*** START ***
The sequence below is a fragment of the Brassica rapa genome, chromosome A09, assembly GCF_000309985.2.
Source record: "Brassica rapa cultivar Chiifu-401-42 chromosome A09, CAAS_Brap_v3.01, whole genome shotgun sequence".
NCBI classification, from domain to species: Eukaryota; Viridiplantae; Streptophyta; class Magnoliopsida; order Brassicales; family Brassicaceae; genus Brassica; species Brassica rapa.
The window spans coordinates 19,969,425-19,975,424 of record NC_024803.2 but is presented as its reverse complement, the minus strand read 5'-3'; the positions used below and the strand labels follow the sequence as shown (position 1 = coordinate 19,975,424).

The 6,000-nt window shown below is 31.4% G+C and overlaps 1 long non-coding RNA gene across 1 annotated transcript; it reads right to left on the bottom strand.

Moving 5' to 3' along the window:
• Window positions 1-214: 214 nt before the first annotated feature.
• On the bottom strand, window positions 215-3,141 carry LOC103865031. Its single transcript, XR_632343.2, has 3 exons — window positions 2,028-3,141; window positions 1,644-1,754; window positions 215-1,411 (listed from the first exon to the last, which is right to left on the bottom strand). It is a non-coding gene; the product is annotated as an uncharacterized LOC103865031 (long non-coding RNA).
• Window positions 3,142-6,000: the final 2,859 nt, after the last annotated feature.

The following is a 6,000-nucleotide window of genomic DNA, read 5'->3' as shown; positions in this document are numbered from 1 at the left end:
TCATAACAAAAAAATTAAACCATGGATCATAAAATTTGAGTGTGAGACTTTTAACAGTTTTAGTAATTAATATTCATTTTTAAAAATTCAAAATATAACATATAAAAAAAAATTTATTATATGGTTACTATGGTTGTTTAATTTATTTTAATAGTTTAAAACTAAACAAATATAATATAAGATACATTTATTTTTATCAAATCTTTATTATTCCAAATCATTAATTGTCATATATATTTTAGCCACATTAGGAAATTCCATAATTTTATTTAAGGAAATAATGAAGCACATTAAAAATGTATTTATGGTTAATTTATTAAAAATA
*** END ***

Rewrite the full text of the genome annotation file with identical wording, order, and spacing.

The sequence below is a fragment of the Brassica rapa genome, chromosome A09, assembly GCF_000309985.2.
Source record: "Brassica rapa cultivar Chiifu-401-42 chromosome A09, CAAS_Brap_v3.01, whole genome shotgun sequence".
NCBI classification, from domain to species: Eukaryota; Viridiplantae; Streptophyta; class Magnoliopsida; order Brassicales; family Brassicaceae; genus Brassica; species Brassica rapa.
The window spans coordinates 19,969,425-19,975,424 of record NC_024803.2 but is presented as its reverse complement, the minus strand read 5'-3'; the positions used below and the strand labels follow the sequence as shown (position 1 = coordinate 19,975,424).

The 6,000-nt window shown below is 31.4% G+C and overlaps 1 long non-coding RNA gene across 1 annotated transcript; it reads right to left on the bottom strand.

Moving 5' to 3' along the window:
• Window positions 1-214: 214 nt before the first annotated feature.
• On the bottom strand, window positions 215-3,141 carry LOC103865031. Its single transcript, XR_632343.2, has 3 exons — window positions 2,028-3,141; window positions 1,644-1,754; window positions 215-1,411 (listed from the first exon to the last, which is right to left on the bottom strand). It is a non-coding gene; the product is annotated as an uncharacterized LOC103865031 (long non-coding RNA).
• Window positions 3,142-6,000: the final 2,859 nt, after the last annotated feature.

The following is a 6,000-nucleotide window of genomic DNA, read 5'->3' as shown; positions in this document are numbered from 1 at the left end:
TCATAACAAAAAAATTAAACCATGGATCATAAAATTTGAGTGTGAGACTTTTAACAGTTTTAGTAATTAATATTCATTTTTAAAAATTCAAAATATAACATATAAAAAAAAATTTATTATATGGTTACTATGGTTGTTTAATTTATTTTAATAGTTTAAAACTAAACAAATATAATATAAGATACATTTATTTTTATCAAATCTTTATTATTCCAAATCATTAATTGTCATATATATTTTAGCCACATTAGGAAATTCCATAATTTTATTTAAGGAAATAATGAAGCACATTAAAAATGTATTTATGGTTAATTTATTAAAAATA